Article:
Mean vs. Median: A Beginner’s Guide

A common way to summarize a group of numbers — one most of us learned in grade school — is to find its mean, commonly called the average. But it’s not always the best measure.

Let’s say six kids go on a field trip, ages 10, 11, 10, 9, 13 and 12. It’s easy to add the ages and divide by six to get the group’s average age:

(10 + 11 + 10 + 9 + 13 + 12) / 6 = 10.8

Because all the ages are close, the average of 10.8 gives us a good picture of the group as a whole. But averages are less helpful when the values are skewed toward one end or if they include outliers.

For example, what if we add a much older chaperone to our field trip? With ages of 10, 11, 10, 9, 13, 12 and 46, the average age of the group rises considerably:

(10 + 11 + 10 + 9 + 13 + 12 + 46) / 7 = 15.9

Now the mean is not an accurate representation. The outlier skews the average, and no journalist should feel comfortable reporting it.

This is where calculating a median is handy. The median is the midpoint in an ordered list of values — the point at which half the values are higher and half lower. If the median household income in East Middletownburg is $50,000, then half the households earn more and half less.


26,500 school cafeterias uninspected

Thousands of school cafeterias went uninspected in the 2007-08 school year, we report today in the fourth major installment of our “Trouble on the Tray” investigation into school lunch safety.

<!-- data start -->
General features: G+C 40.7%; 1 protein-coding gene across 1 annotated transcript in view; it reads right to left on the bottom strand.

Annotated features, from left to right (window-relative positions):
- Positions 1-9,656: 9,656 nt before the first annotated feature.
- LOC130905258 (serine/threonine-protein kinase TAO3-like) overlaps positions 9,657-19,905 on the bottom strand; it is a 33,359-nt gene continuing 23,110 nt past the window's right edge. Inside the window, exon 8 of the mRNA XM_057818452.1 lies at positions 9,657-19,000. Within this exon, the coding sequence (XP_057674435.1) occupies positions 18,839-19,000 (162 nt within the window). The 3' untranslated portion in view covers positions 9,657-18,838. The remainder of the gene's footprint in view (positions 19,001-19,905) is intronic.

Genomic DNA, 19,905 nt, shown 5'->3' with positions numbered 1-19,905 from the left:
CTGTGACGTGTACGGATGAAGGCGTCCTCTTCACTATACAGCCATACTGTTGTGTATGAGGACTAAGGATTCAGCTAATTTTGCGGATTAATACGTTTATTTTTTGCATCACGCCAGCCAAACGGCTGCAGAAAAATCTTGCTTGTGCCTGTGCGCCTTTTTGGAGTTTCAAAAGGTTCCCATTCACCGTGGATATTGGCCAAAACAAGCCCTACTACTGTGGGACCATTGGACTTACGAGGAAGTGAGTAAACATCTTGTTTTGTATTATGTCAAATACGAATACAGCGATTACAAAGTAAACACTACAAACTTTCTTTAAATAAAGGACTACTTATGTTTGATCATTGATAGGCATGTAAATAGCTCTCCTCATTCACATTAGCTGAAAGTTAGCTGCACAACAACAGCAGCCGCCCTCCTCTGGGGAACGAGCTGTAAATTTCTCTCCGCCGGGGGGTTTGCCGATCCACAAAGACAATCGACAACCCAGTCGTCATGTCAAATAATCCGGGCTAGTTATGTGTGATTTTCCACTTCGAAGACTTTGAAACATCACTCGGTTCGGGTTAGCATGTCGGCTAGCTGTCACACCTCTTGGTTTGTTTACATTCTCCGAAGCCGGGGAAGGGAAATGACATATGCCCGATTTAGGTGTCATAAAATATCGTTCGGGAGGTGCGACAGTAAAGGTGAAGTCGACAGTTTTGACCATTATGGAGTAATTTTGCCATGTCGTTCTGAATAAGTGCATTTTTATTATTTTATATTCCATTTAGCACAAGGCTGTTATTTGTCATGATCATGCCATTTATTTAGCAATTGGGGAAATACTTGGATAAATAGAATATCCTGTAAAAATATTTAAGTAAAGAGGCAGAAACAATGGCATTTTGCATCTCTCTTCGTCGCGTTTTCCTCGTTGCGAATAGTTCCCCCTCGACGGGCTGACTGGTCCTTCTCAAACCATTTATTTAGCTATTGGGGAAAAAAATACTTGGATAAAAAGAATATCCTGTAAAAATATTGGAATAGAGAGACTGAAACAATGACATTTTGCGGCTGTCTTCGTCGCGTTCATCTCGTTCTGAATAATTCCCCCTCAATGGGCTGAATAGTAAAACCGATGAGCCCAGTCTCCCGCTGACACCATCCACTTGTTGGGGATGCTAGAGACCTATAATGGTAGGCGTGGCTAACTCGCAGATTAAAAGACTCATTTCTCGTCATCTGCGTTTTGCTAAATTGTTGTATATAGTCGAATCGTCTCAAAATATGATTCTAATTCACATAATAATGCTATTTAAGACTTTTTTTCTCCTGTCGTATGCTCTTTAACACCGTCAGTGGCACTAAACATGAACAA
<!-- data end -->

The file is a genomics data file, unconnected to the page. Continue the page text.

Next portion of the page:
In today’s story, reporters Blake Morrison and Peter Eisler worked with me to examine data on the number of schools in each state that met a federal requirement to have two cafeteria inspections annually. We found that in eight states, more than half of schools reporting failed to meet that standard in 2006-07 and 2007-08 school years.

Meanwhile, the series continues to draw attention on Capitol Hill. This week, Sen. Kirsten Gillibrand, D-N.Y., called on the federal government to increase its standards for meat used in school lunches and to cut contracts with companies that repeatedly did not meet standards.

When chickens stop laying eggs …

In part three of USA TODAY’s investigation into the quality of government-bought food for school lunches, we examine how its standards for microbial testing of school lunch beef are less stringent than those employed by fast food chains such as McDonald’s, Jack In the Box and KFC.

We also write about “spent hens” — birds that are past their egg-laying prime. Tough and stringy, these old birds typically are turned into pet food or compost. But egg producers struggling to find a market for all of them have had help from the federal government:

From 2001 though the first half of 2009, USA TODAY found, the government spent more than $145 million on spent-hen meat for schools — a total of more than 77 million pounds served in chicken patties and salads. Since 2007, 13.6 million pounds were purchased.

Both stories were heavily informed by analysis of data sets obtained from the USDA under the Freedom of Information Act. They included hundreds of thousands of orders from a federal inventory system and about 150,000 results of microbial tests of beef destined for school lunches.